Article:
Yale Bulletin and Calendar

May 24, 2002Volume 30, Number 30Two-Week Issue

Deborah Cucinotta of the firm Global Etiquette gives gradudate student Akiko Fujimoto guidance on the proper use of dinner utensils during the Interview Etiquette Program.

Graduate students get practical
advice on interview etiquette

Graduate School students got a crash-course in how to avoid common mistakes while having drinks and dinner with a potential employer at an Interview Etiquette Program sponsored this spring by the school's Career Services Office.

About 50 students donned their finery for the occasion, which was held in the McDougal Graduate Student Center. The evening featured a cocktail hour and four-course catered meal, with students getting guidance every step of the way by an expert in protocol.

"When you are at a cocktail party, your main goal is not to drink and eat the entire time," said Deborah Cucinotta, head of Global Etiquette, a consulting firm based in Princeton, New Jersey. "You are there for a purpose. This is a business environment, so don't go there starving.

"As a rule of thumb, keep your right hand free, clean and dry, so you can shake hands. Balance your drink and plate in the left hand," she instructed.

Cucinotta was trained at the Protocol School of Washington. Her usual clients are business people who are being groomed to rise to upper-level positions. She counsels them on appropriate dress, basic people skills and good manners.

"Cucinotta very successfully adapted her expertise to meet the needs of arts and sciences graduate students who interview for academic, corporate and government positions," said Mary Johnson, director of Graduate Career Services. "These interviews can take place over several days and include a number of social occasions. The aim of a program like this is to make students who are perfectly comfortable in an intellectual dialogue be equally comfortable at the social gatherings that are part of the interview experience."

McDougal Fellows for Career Services April Smith and Jennifer Larsen helped Johnson organize and run the event. "We wanted students to get practical etiquette advice in the context of an event that was also fun," noted Smith, a third-year graduate student in psychology.

Cucinotta touched on topics ranging from good manners -- "As you enter a cocktail party, find and thank the person who invited you" -- to such esoterica as the proper way to open a luncheon napkin versus a dinner napkin. She also covered such basics as how to excuse yourself from the table to what gestures to use when thanking your host with a toast at the end of the meal.

Some of her suggestions were purely practical: "Don't order spaghetti; it's too hard to eat." Some were strategic: "Don't order the most expensive thing on the menu. You don't want to give your future employer the impression that you're high maintenance."

She showed slides of formal table settings and discussed how to position utensils to signal to the wait staff that you have finished a course. She advised, "Show courtesy to the staff at all times. A 'thank you' now and then is appropriate, but not every time they serve you."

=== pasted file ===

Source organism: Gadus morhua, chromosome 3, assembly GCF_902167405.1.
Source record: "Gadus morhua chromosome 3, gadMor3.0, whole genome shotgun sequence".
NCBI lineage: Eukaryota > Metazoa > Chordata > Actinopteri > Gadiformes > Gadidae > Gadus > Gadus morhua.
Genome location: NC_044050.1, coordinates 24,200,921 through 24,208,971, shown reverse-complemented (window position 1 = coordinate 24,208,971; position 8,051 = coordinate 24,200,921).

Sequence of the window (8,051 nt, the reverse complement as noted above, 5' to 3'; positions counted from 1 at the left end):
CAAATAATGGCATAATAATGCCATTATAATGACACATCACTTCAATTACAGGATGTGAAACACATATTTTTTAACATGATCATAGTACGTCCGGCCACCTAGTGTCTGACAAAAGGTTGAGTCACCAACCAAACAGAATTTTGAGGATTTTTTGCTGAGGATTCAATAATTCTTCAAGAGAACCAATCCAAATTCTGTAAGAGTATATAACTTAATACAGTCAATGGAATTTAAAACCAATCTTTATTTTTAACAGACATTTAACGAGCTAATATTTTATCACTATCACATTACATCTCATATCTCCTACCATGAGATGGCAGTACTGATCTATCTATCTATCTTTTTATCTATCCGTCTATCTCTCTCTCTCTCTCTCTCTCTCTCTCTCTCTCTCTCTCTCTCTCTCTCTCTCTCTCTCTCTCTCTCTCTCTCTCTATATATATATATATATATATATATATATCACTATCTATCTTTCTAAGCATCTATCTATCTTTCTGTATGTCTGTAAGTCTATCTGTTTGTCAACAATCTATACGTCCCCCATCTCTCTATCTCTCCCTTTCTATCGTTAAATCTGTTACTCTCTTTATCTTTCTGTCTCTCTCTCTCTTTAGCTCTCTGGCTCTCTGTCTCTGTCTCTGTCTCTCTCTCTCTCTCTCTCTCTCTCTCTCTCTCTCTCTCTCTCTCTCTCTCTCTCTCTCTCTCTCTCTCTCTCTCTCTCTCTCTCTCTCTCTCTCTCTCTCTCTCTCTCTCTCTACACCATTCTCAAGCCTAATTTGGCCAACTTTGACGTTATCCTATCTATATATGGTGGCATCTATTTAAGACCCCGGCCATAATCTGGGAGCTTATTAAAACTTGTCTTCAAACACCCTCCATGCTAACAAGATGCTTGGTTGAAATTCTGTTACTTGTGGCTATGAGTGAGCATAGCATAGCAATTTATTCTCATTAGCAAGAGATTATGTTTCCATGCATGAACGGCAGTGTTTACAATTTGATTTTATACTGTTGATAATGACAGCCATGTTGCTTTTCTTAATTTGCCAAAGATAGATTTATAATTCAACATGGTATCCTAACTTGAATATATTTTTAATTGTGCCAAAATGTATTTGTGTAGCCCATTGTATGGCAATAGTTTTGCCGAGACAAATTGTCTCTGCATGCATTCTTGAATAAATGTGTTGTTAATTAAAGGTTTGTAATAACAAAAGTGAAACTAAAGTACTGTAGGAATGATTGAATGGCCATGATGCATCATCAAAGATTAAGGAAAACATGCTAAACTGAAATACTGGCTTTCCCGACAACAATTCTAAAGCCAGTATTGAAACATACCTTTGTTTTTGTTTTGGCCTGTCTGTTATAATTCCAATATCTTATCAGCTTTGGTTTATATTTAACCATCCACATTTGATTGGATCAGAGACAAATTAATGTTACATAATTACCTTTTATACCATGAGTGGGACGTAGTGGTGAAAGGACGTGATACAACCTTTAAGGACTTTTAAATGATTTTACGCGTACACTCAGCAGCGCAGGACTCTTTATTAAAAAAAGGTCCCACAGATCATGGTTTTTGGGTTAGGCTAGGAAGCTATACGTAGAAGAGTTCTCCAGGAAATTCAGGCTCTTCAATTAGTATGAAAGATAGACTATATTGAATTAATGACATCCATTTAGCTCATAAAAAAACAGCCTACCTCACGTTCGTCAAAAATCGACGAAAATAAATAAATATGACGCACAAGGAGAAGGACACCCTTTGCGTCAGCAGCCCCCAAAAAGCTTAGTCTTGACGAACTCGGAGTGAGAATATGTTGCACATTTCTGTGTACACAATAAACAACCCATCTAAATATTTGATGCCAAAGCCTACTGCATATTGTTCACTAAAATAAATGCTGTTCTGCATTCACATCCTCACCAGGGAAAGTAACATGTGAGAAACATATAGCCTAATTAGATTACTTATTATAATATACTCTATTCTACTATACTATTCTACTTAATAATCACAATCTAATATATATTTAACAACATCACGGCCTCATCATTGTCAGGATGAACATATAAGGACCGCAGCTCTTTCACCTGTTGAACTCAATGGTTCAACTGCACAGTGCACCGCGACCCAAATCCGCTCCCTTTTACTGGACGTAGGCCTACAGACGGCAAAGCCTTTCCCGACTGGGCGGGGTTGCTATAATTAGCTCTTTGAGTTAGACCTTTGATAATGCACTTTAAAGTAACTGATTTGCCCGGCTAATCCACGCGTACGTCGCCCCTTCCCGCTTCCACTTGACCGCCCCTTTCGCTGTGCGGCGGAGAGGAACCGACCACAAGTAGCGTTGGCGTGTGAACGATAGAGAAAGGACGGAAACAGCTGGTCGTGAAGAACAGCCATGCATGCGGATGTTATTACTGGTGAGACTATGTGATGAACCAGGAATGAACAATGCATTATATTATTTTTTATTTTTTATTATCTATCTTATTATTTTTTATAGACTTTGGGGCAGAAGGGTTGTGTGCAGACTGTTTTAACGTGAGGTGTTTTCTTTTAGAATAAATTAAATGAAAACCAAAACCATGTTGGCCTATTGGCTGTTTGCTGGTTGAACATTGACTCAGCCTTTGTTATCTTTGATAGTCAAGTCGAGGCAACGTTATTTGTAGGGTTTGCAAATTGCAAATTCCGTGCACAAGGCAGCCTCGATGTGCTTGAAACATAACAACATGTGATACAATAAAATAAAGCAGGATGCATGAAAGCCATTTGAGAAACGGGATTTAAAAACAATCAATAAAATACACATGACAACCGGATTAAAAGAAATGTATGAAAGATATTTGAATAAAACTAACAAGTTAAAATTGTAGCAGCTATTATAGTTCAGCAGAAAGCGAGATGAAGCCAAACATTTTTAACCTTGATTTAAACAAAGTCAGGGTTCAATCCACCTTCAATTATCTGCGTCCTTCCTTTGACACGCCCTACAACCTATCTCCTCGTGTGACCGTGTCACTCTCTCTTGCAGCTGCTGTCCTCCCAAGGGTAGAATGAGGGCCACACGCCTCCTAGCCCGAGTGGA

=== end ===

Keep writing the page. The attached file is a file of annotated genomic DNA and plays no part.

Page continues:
Cucinotta discovered that a fair number of participants were not comfortable with a knife and fork. About a third of the students at the dinner were from countries in Asia, and some of them had very limited experience with Western etiquette -- including Jie Lin, a third-year doctoral student in electrical engineering, who remarked that in China he used only chopsticks, except when he went to Western restaurants in his hometown near Shanghai.

The students also peppered Cucinotta with a variety of questions, including:

When a man sits down, may he unbutton his jacket? "Once you're sitting down, unbuttoning is usually fine," she said. "If your host remains in a suit jacket, so should you. Your host is your leader."

Can I put on lipstick at the table? "Absolutely not," declared Cucinotta.

How late should I arrive to a party? "On time is on time," she said. "Five minutes late is fine, and 15 minutes is the outside limit."

Larson, a fifth-year student in molecular biophysics and biochemistry, said, "We were pleased that the event worked equally well on two levels -- for students who were not familiar with Western customs and for students who needed a refresher on the basics and guidance on the fine points of etiquette."

The Etiquette Dinner is just one of the programs designed to prepare students to face real-world challenges that were offered this year by the Graduate School. Others included:

* A Teaching Forum in April, designed to inspired creative instruction among current and future faculty members, as well as various workshops on how to design courses and syllabi and how to prepare a teaching portfolio.

* Two panels featuring students who received good faculty and postdoctoral offers this year. The students shared their search experiences and offered suggestions to those who will be on the academic job market next year.

* A talk aimed at those seeking posts outside academia by a former student who is now an epidemic intelligence service officer at the Centers for Disease Control.

* A session on "How to Publish Articles in Scientific Journals: A Practical Guide for Graduate Students."

-- By Gila Reinstein


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Commencement Information

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